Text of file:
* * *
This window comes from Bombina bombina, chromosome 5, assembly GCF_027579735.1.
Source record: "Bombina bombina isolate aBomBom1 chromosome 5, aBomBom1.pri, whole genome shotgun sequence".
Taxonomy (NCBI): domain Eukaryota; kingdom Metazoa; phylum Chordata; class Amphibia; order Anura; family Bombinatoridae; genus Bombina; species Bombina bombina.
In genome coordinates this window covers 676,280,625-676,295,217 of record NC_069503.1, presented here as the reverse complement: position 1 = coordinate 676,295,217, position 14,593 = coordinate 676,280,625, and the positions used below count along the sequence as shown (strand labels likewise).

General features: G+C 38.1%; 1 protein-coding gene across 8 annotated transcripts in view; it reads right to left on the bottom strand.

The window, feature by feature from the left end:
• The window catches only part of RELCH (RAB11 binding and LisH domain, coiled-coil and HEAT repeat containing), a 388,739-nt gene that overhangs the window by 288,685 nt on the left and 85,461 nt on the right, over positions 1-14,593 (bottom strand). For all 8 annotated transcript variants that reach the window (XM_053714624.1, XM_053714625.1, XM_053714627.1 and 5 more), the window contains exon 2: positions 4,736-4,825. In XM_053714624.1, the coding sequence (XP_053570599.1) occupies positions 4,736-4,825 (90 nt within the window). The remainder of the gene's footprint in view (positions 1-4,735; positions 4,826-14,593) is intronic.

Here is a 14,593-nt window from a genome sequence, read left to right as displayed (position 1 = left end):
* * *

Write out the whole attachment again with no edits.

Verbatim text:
This window comes from Bombina bombina, chromosome 5, assembly GCF_027579735.1.
Source record: "Bombina bombina isolate aBomBom1 chromosome 5, aBomBom1.pri, whole genome shotgun sequence".
Taxonomy (NCBI): domain Eukaryota; kingdom Metazoa; phylum Chordata; class Amphibia; order Anura; family Bombinatoridae; genus Bombina; species Bombina bombina.
In genome coordinates this window covers 676,280,625-676,295,217 of record NC_069503.1, presented here as the reverse complement: position 1 = coordinate 676,295,217, position 14,593 = coordinate 676,280,625, and the positions used below count along the sequence as shown (strand labels likewise).

General features: G+C 38.1%; 1 protein-coding gene across 8 annotated transcripts in view; it reads right to left on the bottom strand.

The window, feature by feature from the left end:
• The window catches only part of RELCH (RAB11 binding and LisH domain, coiled-coil and HEAT repeat containing), a 388,739-nt gene that overhangs the window by 288,685 nt on the left and 85,461 nt on the right, over positions 1-14,593 (bottom strand). For all 8 annotated transcript variants that reach the window (XM_053714624.1, XM_053714625.1, XM_053714627.1 and 5 more), the window contains exon 2: positions 4,736-4,825. In XM_053714624.1, the coding sequence (XP_053570599.1) occupies positions 4,736-4,825 (90 nt within the window). The remainder of the gene's footprint in view (positions 1-4,735; positions 4,826-14,593) is intronic.

Here is a 14,593-nt window from a genome sequence, read left to right as displayed (position 1 = left end):